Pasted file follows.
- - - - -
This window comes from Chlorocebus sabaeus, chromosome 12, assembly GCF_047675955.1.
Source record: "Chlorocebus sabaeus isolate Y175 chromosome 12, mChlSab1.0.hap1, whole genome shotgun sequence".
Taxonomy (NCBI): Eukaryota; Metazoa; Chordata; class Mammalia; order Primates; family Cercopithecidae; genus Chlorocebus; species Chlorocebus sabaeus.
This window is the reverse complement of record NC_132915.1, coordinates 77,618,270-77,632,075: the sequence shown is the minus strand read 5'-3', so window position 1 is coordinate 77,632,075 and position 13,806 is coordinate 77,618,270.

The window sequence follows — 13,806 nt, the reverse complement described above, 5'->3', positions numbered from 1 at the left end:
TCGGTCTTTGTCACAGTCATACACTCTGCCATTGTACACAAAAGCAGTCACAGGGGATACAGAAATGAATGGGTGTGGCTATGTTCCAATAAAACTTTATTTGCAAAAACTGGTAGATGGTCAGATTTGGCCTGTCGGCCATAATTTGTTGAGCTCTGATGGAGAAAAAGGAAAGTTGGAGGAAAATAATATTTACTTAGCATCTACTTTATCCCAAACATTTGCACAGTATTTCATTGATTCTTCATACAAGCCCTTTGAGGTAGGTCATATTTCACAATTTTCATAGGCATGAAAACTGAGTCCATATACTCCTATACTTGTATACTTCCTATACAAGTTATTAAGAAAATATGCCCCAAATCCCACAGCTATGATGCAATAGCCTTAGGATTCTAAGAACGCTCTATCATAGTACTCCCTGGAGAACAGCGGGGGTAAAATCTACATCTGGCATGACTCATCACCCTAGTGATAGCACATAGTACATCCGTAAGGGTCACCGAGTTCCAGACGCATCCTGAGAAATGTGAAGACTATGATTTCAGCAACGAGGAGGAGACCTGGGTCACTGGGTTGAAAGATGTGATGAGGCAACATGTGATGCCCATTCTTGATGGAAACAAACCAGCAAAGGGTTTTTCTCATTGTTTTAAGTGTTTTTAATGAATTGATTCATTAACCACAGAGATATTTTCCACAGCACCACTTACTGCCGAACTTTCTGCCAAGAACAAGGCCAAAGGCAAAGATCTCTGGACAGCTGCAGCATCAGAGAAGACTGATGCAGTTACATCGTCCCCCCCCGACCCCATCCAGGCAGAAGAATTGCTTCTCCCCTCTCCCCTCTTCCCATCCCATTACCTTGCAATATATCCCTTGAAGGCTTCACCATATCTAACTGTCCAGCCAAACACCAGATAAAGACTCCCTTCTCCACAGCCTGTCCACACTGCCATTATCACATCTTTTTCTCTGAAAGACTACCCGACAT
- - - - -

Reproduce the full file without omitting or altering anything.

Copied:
This window comes from Chlorocebus sabaeus, chromosome 12, assembly GCF_047675955.1.
Source record: "Chlorocebus sabaeus isolate Y175 chromosome 12, mChlSab1.0.hap1, whole genome shotgun sequence".
Taxonomy (NCBI): Eukaryota; Metazoa; Chordata; class Mammalia; order Primates; family Cercopithecidae; genus Chlorocebus; species Chlorocebus sabaeus.
This window is the reverse complement of record NC_132915.1, coordinates 77,618,270-77,632,075: the sequence shown is the minus strand read 5'-3', so window position 1 is coordinate 77,632,075 and position 13,806 is coordinate 77,618,270.

The window sequence follows — 13,806 nt, the reverse complement described above, 5'->3', positions numbered from 1 at the left end:
TCGGTCTTTGTCACAGTCATACACTCTGCCATTGTACACAAAAGCAGTCACAGGGGATACAGAAATGAATGGGTGTGGCTATGTTCCAATAAAACTTTATTTGCAAAAACTGGTAGATGGTCAGATTTGGCCTGTCGGCCATAATTTGTTGAGCTCTGATGGAGAAAAAGGAAAGTTGGAGGAAAATAATATTTACTTAGCATCTACTTTATCCCAAACATTTGCACAGTATTTCATTGATTCTTCATACAAGCCCTTTGAGGTAGGTCATATTTCACAATTTTCATAGGCATGAAAACTGAGTCCATATACTCCTATACTTGTATACTTCCTATACAAGTTATTAAGAAAATATGCCCCAAATCCCACAGCTATGATGCAATAGCCTTAGGATTCTAAGAACGCTCTATCATAGTACTCCCTGGAGAACAGCGGGGGTAAAATCTACATCTGGCATGACTCATCACCCTAGTGATAGCACATAGTACATCCGTAAGGGTCACCGAGTTCCAGACGCATCCTGAGAAATGTGAAGACTATGATTTCAGCAACGAGGAGGAGACCTGGGTCACTGGGTTGAAAGATGTGATGAGGCAACATGTGATGCCCATTCTTGATGGAAACAAACCAGCAAAGGGTTTTTCTCATTGTTTTAAGTGTTTTTAATGAATTGATTCATTAACCACAGAGATATTTTCCACAGCACCACTTACTGCCGAACTTTCTGCCAAGAACAAGGCCAAAGGCAAAGATCTCTGGACAGCTGCAGCATCAGAGAAGACTGATGCAGTTACATCGTCCCCCCCCGACCCCATCCAGGCAGAAGAATTGCTTCTCCCCTCTCCCCTCTTCCCATCCCATTACCTTGCAATATATCCCTTGAAGGCTTCACCATATCTAACTGTCCAGCCAAACACCAGATAAAGACTCCCTTCTCCACAGCCTGTCCACACTGCCATTATCACATCTTTTTCTCTGAAAGACTACCCGACAT